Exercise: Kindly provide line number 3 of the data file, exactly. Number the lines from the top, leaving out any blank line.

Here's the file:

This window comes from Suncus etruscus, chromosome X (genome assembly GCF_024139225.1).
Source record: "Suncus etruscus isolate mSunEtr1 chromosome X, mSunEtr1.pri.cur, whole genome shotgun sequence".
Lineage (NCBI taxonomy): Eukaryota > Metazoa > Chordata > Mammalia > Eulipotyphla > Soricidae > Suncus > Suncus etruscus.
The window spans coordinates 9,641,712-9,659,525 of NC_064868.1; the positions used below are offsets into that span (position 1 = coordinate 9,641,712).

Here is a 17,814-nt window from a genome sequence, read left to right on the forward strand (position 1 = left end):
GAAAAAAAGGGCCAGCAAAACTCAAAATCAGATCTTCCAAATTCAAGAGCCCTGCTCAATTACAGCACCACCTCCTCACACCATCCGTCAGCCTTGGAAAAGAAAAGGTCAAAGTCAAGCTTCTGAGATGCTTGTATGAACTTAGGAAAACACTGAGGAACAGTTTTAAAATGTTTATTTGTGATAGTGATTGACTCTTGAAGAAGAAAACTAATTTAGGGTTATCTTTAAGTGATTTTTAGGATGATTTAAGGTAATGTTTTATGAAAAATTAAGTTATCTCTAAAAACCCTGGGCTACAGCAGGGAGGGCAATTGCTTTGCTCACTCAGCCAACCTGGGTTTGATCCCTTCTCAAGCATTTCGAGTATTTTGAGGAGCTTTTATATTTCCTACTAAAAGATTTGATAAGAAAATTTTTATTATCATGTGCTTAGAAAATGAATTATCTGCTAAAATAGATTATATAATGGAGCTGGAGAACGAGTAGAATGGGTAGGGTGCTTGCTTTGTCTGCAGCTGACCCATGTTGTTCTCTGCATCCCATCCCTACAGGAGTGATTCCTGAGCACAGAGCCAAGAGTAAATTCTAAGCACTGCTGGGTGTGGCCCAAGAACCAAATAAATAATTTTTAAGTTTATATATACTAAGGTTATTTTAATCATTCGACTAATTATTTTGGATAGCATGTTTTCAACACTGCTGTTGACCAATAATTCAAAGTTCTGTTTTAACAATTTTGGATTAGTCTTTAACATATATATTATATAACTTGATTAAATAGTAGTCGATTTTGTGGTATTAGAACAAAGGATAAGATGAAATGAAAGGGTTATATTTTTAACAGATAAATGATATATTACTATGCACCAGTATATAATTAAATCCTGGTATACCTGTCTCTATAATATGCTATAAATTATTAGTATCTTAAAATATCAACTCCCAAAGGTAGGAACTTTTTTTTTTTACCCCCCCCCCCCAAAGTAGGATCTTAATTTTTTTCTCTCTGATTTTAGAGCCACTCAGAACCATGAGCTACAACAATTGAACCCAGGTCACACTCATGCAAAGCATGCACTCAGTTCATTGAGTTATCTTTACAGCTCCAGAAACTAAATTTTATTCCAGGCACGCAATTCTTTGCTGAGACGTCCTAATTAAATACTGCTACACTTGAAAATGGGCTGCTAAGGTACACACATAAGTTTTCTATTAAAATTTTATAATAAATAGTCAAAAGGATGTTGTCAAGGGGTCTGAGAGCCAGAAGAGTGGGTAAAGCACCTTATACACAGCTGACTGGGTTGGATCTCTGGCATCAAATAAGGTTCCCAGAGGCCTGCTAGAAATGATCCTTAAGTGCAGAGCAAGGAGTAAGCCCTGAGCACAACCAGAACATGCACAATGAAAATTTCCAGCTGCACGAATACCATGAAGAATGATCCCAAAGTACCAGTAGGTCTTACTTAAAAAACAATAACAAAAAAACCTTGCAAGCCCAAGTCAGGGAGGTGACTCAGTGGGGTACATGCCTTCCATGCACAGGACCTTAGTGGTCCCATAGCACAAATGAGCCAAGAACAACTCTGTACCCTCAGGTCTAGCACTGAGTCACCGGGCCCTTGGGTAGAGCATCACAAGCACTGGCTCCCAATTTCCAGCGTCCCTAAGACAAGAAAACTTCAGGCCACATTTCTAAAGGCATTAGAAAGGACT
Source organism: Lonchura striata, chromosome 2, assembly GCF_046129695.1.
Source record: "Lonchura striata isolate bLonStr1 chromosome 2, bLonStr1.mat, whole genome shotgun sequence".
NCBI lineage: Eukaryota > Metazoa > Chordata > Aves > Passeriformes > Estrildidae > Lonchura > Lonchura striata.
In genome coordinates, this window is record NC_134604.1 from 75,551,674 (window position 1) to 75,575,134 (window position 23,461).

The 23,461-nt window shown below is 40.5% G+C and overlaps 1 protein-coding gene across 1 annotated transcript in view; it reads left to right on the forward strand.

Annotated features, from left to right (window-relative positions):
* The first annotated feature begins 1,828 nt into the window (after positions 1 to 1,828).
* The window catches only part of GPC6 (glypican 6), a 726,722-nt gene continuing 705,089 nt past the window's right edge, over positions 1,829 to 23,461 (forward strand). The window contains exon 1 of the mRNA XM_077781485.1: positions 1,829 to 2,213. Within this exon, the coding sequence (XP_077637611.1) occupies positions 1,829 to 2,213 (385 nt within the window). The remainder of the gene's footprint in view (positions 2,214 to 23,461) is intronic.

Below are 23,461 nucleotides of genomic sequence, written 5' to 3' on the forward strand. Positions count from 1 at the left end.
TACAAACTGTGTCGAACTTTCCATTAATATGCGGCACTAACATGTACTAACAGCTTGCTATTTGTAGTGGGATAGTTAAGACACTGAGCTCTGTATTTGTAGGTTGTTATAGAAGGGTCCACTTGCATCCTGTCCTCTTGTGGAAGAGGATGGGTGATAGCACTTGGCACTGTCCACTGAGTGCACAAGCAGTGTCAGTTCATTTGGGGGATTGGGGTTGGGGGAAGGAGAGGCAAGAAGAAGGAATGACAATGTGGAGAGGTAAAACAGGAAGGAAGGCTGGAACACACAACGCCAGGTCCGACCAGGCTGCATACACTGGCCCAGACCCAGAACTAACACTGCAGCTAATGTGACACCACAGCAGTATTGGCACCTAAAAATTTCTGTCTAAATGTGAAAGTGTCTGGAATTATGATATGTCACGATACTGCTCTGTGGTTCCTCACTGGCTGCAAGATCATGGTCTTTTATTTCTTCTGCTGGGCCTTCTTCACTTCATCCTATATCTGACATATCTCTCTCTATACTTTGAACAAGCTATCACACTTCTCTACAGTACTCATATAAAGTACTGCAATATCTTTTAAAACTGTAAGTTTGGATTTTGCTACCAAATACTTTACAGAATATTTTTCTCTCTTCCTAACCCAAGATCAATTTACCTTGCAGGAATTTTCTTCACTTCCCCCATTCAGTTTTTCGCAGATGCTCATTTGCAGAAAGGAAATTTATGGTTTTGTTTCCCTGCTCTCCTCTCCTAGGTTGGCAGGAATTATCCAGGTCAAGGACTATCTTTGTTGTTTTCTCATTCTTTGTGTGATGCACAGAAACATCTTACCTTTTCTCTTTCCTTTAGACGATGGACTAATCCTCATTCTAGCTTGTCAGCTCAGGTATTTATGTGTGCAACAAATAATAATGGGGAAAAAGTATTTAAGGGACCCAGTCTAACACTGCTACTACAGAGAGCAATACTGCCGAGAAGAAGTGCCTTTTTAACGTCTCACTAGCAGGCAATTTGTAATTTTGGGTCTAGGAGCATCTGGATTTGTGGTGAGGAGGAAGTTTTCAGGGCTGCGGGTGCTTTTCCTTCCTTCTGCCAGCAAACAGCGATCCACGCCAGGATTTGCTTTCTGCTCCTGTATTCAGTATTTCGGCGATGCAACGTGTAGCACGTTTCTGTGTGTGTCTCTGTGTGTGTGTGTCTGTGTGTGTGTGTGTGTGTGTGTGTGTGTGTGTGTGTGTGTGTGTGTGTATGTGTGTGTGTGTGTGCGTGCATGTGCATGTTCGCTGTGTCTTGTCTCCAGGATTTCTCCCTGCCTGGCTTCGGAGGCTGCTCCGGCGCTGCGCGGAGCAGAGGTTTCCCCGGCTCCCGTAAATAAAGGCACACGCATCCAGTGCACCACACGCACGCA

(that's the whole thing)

Lineage (NCBI taxonomy): Eukaryota > Metazoa > Chordata > Mammalia > Eulipotyphla > Soricidae > Suncus > Suncus etruscus.